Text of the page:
Earlier this year China announced plans to remove nine crimes from the list of capital offenses, including counterfeiting, fraudulent fund-raising and forcing others into prostitution More

Analysis: For N. Koreans, Parody Has Grave Tone

Most North Koreans who might see 'The Interview' would be horribly offended, outraged, and confused More

This forum has been closed.
Comments
     
There are no comments in this forum. Be first and add one

Featured Videos

Your JavaScript is turned off or you have an old version of Adobe's Flash Player. Get the latest Flash player.
Estimates Rising of Foreign Fighters in Iraq, Syriai
X
Jeff Seldin
December 24, 2014 11:38 PM
Foreign fighters are making more of a mark on the battles raging across Syria and Iraq than initially thought. VOA's Jeff Seldin has more.
Video

Video Estimates Rising of Foreign Fighters in Iraq, Syria

Foreign fighters are making more of a mark on the battles raging across Syria and Iraq than initially thought. VOA's Jeff Seldin has more.
Video

Video Russians Head Into Holiday Facing Economic Malaise

Russian preparations for the New Year holiday are clouded by economic recession and a tumbling currency, the ruble. Nonetheless, people in the Russian capital appear to be in a festive mood. VOA's Daniel Schearf reports from Moscow.
Video

Video Mombasa in Holiday Tourism Slump Due to Security Fears

Kenya's usually popular beachside tourist destination of Mombasa is seeing a much slower holiday season this year due to fears of insecurity as the country has suffered from a string of terror attacks linked to Somali militants. Mohammed Yusuf reports for VOA on how businessmen and tourists feel about the situation.
Video

Video For Somalis, 2014 Marked by Political Instability Within Government

While Somalia has long been torn apart by warfare and violence, this year one of the country's biggest challenges has come from within the government, as political infighting curtails the country's progress, threatens security gains and disappoints the international community. VOA's Gabe Joselow report.
Video

Video US Political Shift Could Affect Iran Nuclear Talks

Secretary of State John Kerry’s efforts to resolve Iran’s nuclear crisis are continuing into 2015 after Iran and six world powers failed to agree by a November deadline. U.S. domestic politics, however, could complicate efforts to reach a deal in the new year. VOA State Department correspondent Pam Dockins has the story.
Video

Video NYSE: The Icon of Capitalism

From its humble beginnings in 1792 to its status as an economic bellweather for the world, the New York Stock Exchange is an integral part of the story of America. VOA’s Bernard Shusman reports from Wall Street.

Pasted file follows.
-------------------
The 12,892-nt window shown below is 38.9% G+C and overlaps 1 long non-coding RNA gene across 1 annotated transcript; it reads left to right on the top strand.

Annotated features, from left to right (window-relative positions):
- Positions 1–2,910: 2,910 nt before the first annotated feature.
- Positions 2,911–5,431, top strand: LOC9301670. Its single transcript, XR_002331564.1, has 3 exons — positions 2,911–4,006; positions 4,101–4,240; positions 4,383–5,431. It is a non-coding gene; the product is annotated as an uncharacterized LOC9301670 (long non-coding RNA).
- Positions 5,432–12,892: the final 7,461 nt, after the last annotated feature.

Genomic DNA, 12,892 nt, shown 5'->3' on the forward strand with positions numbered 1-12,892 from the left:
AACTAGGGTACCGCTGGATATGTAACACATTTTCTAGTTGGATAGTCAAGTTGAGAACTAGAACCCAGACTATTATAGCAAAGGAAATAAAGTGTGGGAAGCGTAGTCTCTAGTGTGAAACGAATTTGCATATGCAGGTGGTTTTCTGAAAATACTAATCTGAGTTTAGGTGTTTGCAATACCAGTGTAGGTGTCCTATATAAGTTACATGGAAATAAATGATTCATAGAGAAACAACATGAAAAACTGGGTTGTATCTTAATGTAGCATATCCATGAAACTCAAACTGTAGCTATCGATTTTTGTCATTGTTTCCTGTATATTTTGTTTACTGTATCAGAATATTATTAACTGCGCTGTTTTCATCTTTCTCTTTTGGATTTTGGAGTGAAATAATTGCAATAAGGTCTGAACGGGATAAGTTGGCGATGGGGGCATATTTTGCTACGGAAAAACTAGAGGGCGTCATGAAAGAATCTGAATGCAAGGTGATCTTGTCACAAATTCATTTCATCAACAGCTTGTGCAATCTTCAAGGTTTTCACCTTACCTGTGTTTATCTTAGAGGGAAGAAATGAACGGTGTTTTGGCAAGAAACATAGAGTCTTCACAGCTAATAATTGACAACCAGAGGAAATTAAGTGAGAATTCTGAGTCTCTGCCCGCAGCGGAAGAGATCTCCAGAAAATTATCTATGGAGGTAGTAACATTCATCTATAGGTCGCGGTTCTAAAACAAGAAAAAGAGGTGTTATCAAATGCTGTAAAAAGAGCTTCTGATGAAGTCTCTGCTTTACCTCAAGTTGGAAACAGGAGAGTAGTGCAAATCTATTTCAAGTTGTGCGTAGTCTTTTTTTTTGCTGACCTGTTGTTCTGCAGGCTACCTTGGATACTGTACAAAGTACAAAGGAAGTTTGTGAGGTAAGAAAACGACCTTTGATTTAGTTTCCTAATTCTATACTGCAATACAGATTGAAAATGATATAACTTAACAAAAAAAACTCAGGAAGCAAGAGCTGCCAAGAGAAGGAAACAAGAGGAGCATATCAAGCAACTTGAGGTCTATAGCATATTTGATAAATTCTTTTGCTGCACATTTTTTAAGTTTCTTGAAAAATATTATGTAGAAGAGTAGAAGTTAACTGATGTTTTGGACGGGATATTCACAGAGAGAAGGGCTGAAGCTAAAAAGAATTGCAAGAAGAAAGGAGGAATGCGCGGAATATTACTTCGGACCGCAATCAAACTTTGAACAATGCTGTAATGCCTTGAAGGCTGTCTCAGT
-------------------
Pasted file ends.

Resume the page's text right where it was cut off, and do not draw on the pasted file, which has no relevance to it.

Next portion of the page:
Video

Video Islamic State Emergence Transforms Syria and Iraq in 2014

The emergence of the Islamic State in Iraq and Syria as a potent force in early 2014 changed the dynamics of the region. Their brutal methods - including executions and forced slavery - horrified the international community, drawing Western forces into the conflict. It also splintered the war in Syria, where more than 200,000 Syrians have died in the conflict. VOA’s Henry Ridgwell looks back at a deadly year in the region -- and what 2015 may hold.
Video

Video Massive Study Provides Best Look at Greenland Ice Loss Yet

The Greenland ice sheet is melting faster than predicted, according to a new study released in the Proceedings of the National Academic of Sciences that combines NASA satellite data and aerial missions. As VOA’s Rosanne Skirble reports, the finding means coastal communities worldwide could be at greater risk, sooner, from the impact of rising seas.
Video

Video US Marines, Toys for Tots Bring Christmas Joy

Christmas is a time for giving in the United States, especially to young children who look forward to getting presents. But some families don't have money to buy gifts. For nearly 70 years, a U.S. Marines-sponsored program has donated toys and distributed them to underprivileged children during the holiday season. VOA's Deborah Block tells us about the annual Toys for Tots program.
Video

Video France Rocked by Attacks as Fear of ISIS-Inspired Terror Grows

Eleven people were injured, two seriously, when a man drove his car into crowds of pedestrians Sunday night in the French city of Dijon, shouting ‘God is Great’ in Arabic. It’s the latest in a series of apparent ‘lone-wolf’ terror attacks in the West. Henry Ridgwell looks at the growing threat of attacks, which security experts say are likely inspired by the so-called "Islamic State" terror group.

Circumventing Censorship

An Internet Primer for Healthy Web Habits

As surveillance and censoring technologies advance, so, too, do new tools for your computer or mobile device that help protect your privacy and break through Internet censorship.
More

All About America

AppleAndroid